Mix of animal genes: this is how Sars-CoV-2 was born


SARS-CoV-2 it’s a mix of genes inherited from coronaviruses of bat and pangolin: to put end to the mystery about the origins of the virus is the research published in the journal Science Advances and conducted in the USA under the guidance of the Italian Elena Giorgi, who works in the Los Alamos Laboratories, and Feng Gao, of Duke University.

Analyzing the genetic sequences of the virus The researchers confirmed that its closest relative is the coronavirus that infects bats, but that it has acquired the ability to infect humans thanks to a fragment of genetic material received by the coronavirus that infects the pangolin. “The coronavirus sequences collected by the pangolins we discuss in our study had already been examined, however, the scientific community was still divided on whether they had played a role in the evolution of Sars-CoV-2,” said Giorgi.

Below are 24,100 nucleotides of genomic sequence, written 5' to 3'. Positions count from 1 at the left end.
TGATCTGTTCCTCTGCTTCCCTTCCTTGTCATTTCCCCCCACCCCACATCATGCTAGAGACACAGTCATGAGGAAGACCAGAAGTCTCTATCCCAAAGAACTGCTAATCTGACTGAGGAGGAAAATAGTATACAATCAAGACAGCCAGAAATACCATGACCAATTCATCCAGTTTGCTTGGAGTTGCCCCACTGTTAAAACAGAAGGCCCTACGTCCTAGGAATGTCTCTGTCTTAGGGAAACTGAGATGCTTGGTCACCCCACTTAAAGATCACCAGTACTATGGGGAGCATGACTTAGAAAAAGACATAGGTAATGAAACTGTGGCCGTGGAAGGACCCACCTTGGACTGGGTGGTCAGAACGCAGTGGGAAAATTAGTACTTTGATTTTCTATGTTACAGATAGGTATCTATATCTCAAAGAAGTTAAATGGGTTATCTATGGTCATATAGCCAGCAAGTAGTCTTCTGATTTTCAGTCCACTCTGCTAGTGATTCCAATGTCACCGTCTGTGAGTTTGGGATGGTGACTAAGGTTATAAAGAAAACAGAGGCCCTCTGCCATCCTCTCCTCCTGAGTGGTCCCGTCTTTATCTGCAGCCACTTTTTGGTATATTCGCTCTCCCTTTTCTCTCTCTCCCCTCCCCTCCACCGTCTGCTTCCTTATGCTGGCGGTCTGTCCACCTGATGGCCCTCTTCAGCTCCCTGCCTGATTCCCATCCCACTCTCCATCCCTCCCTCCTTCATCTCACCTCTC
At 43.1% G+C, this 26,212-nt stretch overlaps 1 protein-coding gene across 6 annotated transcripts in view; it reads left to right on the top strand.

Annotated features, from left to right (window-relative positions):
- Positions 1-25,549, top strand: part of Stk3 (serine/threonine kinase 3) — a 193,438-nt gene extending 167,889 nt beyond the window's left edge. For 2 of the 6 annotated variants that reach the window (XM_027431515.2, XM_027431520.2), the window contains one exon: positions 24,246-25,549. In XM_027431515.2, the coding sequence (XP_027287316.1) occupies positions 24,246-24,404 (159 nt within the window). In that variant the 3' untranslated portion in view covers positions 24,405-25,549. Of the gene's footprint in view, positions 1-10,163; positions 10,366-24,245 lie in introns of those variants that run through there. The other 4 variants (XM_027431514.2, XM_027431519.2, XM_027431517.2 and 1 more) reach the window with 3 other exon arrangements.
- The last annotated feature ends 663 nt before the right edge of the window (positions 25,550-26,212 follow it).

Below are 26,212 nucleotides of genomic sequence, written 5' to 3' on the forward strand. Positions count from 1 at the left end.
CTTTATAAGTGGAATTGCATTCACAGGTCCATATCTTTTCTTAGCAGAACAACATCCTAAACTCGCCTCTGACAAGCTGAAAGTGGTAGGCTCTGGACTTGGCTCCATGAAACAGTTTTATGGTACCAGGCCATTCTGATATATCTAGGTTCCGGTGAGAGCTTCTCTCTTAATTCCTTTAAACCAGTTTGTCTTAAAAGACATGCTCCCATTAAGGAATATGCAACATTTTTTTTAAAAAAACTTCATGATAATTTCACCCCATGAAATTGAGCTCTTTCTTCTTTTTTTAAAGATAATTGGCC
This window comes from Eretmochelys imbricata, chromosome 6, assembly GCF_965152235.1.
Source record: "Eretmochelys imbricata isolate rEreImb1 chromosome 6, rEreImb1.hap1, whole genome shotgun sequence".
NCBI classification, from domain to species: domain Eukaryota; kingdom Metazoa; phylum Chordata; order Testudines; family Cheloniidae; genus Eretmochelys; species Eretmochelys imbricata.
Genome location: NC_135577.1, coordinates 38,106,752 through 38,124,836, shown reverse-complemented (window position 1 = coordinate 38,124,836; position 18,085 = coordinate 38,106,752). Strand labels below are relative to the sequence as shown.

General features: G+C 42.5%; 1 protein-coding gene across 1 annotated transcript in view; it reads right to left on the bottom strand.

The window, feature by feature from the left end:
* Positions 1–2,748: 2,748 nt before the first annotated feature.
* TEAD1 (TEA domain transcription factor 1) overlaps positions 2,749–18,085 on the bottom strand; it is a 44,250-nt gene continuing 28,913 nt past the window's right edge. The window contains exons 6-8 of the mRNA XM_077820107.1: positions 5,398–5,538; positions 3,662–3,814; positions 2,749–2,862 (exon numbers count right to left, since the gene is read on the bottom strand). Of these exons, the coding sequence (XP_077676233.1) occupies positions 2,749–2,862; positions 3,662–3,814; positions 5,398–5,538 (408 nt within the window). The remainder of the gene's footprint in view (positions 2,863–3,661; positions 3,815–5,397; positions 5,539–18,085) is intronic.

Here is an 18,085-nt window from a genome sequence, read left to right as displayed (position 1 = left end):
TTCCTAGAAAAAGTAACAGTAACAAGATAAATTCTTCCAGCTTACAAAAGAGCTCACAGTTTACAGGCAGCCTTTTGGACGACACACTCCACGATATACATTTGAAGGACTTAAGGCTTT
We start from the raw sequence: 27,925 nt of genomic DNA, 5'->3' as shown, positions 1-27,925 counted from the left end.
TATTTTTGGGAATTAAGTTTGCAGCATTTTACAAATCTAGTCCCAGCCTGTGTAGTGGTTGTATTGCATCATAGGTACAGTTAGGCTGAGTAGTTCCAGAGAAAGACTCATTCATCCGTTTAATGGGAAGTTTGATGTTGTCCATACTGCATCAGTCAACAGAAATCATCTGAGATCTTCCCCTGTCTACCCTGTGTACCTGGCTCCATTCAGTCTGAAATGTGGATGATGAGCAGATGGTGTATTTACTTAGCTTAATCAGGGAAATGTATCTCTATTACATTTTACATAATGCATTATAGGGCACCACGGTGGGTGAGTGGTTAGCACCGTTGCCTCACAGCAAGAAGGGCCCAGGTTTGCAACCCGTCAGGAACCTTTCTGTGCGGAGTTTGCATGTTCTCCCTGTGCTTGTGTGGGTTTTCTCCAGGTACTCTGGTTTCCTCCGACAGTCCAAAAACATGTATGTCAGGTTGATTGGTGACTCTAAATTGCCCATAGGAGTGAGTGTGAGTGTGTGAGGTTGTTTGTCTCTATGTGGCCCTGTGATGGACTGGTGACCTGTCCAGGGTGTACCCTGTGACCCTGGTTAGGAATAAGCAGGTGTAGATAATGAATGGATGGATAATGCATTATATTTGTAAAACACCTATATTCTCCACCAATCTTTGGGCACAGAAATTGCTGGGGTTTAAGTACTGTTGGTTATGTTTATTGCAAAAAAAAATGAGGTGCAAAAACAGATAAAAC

In research, he added, “we have shown that indeed Sars-CoV-2 has one rich evolutionary history which includes a genetic material reshuffle between bat coronavirus and pangolin before he acquired his ability to jump in humans». The researchers report that this jump from one species to another was the result of the virus’s ability to bind to host cells through alterations in its genetic material. It is as if the virus had reorganized the key that allows him to unlock the door of a cell guest, in this case a human cell. In the case of Sars-CoV-2, the “key” is the spike protein that is found on the surface of the virus and that coronaviruses use to bind to cells and infect them.

It has been discovered that in bat coronavirus, the binding site of the spike protein, i.e. the part of the protein needed to bind to the human cell membrane, is different from that of Sars-CoV-2 and cannot efficiently infect human cells. . The typical pangolin coronaviruses, on the other hand, despite being very different from Sars-CoV-2, contain the part of the spike protein necessary to bind to the human cell membrane and which is important for infecting humans.